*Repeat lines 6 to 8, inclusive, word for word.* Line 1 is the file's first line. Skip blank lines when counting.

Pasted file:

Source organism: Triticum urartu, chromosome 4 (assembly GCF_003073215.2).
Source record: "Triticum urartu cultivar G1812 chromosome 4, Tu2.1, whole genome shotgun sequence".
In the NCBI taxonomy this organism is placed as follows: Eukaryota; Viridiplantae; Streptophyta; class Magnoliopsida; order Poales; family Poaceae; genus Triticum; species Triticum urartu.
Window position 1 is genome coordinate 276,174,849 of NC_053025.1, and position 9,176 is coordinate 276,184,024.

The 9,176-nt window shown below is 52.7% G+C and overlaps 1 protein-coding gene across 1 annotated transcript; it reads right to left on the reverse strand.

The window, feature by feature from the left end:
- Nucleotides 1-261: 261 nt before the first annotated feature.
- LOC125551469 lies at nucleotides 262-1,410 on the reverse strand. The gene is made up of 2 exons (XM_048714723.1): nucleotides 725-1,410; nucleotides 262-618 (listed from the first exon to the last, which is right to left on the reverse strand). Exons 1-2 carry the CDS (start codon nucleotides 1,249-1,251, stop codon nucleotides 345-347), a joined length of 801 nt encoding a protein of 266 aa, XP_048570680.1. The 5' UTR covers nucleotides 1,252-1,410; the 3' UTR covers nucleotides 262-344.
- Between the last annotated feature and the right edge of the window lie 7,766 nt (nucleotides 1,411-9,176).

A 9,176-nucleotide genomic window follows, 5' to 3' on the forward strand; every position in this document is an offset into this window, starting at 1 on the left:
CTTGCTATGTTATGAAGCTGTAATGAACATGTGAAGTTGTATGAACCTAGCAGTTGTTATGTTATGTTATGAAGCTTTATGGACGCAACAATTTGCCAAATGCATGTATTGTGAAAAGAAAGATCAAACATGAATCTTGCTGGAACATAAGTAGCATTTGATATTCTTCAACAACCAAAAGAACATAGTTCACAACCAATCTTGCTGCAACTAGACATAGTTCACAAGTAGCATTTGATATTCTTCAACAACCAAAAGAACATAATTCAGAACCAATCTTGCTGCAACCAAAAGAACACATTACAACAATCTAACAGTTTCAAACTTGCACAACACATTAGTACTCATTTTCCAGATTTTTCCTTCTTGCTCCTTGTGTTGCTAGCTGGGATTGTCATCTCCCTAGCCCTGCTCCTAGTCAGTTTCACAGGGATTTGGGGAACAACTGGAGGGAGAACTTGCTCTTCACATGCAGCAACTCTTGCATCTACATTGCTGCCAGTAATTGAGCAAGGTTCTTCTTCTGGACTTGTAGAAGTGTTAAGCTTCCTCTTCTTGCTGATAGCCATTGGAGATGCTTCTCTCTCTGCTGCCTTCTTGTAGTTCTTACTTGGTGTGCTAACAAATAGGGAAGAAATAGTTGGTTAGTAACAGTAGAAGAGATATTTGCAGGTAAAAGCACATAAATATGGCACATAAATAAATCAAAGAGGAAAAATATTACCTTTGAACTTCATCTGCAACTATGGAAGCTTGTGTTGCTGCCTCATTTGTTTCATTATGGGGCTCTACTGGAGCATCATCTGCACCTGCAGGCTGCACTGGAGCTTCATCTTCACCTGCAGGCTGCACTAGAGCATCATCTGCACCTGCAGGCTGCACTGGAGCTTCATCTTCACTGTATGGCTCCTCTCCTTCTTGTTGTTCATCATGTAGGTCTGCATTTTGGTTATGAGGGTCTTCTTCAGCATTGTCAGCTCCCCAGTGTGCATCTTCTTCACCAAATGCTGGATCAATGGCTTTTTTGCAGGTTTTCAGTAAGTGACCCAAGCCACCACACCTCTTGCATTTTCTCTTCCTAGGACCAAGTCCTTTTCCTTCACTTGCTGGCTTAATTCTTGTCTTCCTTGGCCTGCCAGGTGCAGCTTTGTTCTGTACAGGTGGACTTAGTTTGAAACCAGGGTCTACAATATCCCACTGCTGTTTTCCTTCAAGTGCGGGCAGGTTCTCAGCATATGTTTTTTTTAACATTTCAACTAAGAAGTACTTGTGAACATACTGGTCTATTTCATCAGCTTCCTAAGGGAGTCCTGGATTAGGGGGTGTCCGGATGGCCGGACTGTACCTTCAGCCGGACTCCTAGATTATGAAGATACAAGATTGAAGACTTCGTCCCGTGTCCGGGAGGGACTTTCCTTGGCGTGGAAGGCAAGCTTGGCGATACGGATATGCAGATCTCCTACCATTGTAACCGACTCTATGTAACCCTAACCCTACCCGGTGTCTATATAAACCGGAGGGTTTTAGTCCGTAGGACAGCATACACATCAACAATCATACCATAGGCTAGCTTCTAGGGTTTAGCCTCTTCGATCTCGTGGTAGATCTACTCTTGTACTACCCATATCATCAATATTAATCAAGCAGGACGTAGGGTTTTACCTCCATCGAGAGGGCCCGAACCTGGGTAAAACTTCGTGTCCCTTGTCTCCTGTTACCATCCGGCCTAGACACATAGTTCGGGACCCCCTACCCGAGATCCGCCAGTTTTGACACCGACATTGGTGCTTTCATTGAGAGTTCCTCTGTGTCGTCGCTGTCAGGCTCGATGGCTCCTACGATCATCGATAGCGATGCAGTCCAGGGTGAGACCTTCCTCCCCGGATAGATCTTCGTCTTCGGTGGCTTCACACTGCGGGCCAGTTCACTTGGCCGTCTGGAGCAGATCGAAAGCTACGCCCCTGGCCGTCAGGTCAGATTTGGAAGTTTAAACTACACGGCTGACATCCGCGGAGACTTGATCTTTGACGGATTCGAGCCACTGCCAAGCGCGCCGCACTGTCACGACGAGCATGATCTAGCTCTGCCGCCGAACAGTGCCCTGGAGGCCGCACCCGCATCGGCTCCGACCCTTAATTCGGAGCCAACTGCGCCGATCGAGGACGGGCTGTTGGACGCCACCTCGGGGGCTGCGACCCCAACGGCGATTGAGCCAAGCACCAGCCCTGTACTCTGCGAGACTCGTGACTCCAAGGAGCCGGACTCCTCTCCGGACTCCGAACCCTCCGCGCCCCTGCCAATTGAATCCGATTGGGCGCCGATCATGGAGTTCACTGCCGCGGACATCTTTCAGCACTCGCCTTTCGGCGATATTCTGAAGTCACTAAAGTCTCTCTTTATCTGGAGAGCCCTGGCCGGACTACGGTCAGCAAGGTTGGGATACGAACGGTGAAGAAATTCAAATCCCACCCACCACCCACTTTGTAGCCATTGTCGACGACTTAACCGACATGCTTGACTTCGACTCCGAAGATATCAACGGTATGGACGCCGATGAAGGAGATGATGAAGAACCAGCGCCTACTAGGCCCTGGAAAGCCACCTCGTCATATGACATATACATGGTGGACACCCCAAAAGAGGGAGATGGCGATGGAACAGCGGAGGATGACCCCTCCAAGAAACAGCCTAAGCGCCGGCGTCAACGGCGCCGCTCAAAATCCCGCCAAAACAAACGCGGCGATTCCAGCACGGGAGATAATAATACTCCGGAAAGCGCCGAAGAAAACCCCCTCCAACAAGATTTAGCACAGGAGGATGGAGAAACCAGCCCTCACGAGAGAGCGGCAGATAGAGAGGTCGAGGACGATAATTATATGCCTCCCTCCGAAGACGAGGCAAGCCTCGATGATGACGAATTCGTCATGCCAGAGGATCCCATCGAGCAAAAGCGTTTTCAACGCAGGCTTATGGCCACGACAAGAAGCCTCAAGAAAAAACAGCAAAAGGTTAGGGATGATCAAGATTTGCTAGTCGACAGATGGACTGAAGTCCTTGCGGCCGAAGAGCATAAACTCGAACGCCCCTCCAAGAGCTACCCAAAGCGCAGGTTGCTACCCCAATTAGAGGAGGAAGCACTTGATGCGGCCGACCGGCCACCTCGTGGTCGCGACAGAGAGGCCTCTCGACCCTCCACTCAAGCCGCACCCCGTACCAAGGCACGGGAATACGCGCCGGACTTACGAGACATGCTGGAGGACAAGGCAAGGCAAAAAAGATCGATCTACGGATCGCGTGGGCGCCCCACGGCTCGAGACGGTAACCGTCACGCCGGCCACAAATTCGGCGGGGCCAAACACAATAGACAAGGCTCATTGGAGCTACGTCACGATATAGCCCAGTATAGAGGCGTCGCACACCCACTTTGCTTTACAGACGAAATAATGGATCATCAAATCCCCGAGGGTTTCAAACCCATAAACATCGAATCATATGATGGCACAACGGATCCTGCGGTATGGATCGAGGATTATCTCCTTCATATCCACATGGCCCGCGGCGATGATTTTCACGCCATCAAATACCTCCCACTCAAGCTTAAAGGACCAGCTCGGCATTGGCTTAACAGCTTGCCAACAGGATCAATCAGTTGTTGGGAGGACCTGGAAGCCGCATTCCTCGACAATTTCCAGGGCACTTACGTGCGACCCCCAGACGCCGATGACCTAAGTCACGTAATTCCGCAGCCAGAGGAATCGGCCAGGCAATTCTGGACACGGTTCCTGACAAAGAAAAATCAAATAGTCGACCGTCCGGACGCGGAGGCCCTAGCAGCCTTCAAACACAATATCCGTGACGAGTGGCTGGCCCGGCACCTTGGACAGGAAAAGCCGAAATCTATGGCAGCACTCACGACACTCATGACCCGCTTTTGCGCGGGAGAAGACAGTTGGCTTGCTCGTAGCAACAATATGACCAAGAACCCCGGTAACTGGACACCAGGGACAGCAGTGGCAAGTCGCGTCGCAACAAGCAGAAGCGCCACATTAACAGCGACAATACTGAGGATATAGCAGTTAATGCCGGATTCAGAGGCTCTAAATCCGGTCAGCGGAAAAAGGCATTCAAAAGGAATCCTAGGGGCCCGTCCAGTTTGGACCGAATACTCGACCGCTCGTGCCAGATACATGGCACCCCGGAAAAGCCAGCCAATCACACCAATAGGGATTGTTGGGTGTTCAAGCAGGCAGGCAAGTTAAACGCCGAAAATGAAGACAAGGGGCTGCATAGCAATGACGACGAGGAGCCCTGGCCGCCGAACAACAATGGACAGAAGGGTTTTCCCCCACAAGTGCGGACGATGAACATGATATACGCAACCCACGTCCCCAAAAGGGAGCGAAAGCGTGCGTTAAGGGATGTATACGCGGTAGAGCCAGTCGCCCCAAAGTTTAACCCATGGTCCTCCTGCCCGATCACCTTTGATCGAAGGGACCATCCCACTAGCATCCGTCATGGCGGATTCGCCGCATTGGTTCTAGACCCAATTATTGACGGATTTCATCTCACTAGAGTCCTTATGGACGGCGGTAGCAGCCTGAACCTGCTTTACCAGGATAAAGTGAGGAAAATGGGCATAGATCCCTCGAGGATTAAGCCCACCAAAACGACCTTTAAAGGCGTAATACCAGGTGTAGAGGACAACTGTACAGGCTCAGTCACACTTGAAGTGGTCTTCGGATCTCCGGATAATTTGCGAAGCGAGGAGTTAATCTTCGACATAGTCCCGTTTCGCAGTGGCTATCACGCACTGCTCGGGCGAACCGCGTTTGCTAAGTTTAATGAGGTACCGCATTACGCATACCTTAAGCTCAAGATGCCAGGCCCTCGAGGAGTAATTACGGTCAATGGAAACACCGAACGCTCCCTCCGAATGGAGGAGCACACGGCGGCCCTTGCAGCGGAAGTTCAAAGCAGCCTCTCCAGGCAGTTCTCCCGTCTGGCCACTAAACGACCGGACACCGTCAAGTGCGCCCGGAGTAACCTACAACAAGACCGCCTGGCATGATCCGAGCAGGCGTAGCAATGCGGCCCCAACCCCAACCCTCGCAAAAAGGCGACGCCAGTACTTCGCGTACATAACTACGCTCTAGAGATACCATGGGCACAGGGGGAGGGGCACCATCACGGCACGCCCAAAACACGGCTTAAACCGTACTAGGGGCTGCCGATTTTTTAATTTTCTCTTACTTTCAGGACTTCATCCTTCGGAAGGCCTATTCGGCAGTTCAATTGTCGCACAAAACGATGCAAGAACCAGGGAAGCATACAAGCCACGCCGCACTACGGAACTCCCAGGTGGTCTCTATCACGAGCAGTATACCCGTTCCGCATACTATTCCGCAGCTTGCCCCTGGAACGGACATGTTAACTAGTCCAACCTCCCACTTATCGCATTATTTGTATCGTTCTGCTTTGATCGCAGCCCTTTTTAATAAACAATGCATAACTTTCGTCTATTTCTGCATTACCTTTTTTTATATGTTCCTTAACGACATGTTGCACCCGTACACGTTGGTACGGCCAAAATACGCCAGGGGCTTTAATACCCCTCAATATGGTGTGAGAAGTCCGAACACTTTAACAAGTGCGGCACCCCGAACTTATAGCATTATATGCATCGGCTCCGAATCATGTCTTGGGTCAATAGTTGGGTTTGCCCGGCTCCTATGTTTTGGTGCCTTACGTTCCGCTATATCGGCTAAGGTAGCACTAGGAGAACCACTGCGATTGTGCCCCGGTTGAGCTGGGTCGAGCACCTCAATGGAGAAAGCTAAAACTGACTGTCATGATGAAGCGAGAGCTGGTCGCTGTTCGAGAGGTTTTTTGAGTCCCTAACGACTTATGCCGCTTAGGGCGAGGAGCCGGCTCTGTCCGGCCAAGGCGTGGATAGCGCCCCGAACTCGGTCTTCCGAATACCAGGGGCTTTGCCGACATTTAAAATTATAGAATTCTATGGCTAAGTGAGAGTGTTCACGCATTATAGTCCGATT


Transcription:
The window, feature by feature from the left end:
- Nucleotides 1-261: 261 nt before the first annotated feature.
- LOC125551469 lies at nucleotides 262-1,410 on the reverse strand. The gene is made up of 2 exons (XM_048714723.1): nucleotides 725-1,410; nucleotides 262-618 (listed from the first exon to the last, which is right to left on the reverse strand). Exons 1-2 carry the CDS (start codon nucleotides 1,249-1,251, stop codon nucleotides 345-347), a joined length of 801 nt encoding a protein of 266 aa, XP_048570680.1. The 5' UTR covers nucleotides 1,252-1,410; the 3' UTR covers nucleotides 262-344.